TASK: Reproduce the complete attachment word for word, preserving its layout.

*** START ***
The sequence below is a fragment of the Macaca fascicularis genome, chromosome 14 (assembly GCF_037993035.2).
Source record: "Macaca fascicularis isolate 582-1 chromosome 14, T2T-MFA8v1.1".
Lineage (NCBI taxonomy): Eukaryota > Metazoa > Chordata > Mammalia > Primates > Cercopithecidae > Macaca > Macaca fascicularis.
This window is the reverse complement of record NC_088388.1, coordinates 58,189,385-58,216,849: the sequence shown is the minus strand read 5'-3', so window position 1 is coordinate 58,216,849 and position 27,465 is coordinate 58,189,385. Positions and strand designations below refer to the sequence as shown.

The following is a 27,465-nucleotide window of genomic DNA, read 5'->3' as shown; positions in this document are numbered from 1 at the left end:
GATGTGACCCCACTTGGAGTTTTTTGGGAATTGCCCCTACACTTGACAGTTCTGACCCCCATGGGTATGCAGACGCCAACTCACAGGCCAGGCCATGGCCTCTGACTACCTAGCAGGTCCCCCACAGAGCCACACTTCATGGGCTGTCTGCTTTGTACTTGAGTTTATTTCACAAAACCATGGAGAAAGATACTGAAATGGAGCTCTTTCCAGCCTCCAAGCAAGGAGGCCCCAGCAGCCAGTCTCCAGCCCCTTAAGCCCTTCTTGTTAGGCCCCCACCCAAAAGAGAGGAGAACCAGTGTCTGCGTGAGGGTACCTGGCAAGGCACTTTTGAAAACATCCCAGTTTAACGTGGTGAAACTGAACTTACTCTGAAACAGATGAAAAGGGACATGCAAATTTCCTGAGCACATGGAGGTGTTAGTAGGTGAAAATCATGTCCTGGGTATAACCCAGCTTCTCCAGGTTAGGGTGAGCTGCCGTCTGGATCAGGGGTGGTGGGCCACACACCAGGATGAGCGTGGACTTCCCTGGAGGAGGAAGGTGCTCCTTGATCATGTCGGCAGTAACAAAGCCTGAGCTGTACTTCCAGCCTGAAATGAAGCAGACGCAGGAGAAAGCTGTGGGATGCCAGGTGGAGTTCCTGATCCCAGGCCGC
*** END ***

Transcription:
The sequence below is a fragment of the Macaca fascicularis genome, chromosome 14 (assembly GCF_037993035.2).
Source record: "Macaca fascicularis isolate 582-1 chromosome 14, T2T-MFA8v1.1".
Lineage (NCBI taxonomy): Eukaryota > Metazoa > Chordata > Mammalia > Primates > Cercopithecidae > Macaca > Macaca fascicularis.
This window is the reverse complement of record NC_088388.1, coordinates 58,189,385-58,216,849: the sequence shown is the minus strand read 5'-3', so window position 1 is coordinate 58,216,849 and position 27,465 is coordinate 58,189,385. Positions and strand designations below refer to the sequence as shown.

The following is a 27,465-nucleotide window of genomic DNA, read 5'->3' as shown; positions in this document are numbered from 1 at the left end:
GATGTGACCCCACTTGGAGTTTTTTGGGAATTGCCCCTACACTTGACAGTTCTGACCCCCATGGGTATGCAGACGCCAACTCACAGGCCAGGCCATGGCCTCTGACTACCTAGCAGGTCCCCCACAGAGCCACACTTCATGGGCTGTCTGCTTTGTACTTGAGTTTATTTCACAAAACCATGGAGAAAGATACTGAAATGGAGCTCTTTCCAGCCTCCAAGCAAGGAGGCCCCAGCAGCCAGTCTCCAGCCCCTTAAGCCCTTCTTGTTAGGCCCCCACCCAAAAGAGAGGAGAACCAGTGTCTGCGTGAGGGTACCTGGCAAGGCACTTTTGAAAACATCCCAGTTTAACGTGGTGAAACTGAACTTACTCTGAAACAGATGAAAAGGGACATGCAAATTTCCTGAGCACATGGAGGTGTTAGTAGGTGAAAATCATGTCCTGGGTATAACCCAGCTTCTCCAGGTTAGGGTGAGCTGCCGTCTGGATCAGGGGTGGTGGGCCACACACCAGGATGAGCGTGGACTTCCCTGGAGGAGGAAGGTGCTCCTTGATCATGTCGGCAGTAACAAAGCCTGAGCTGTACTTCCAGCCTGAAATGAAGCAGACGCAGGAGAAAGCTGTGGGATGCCAGGTGGAGTTCCTGATCCCAGGCCGC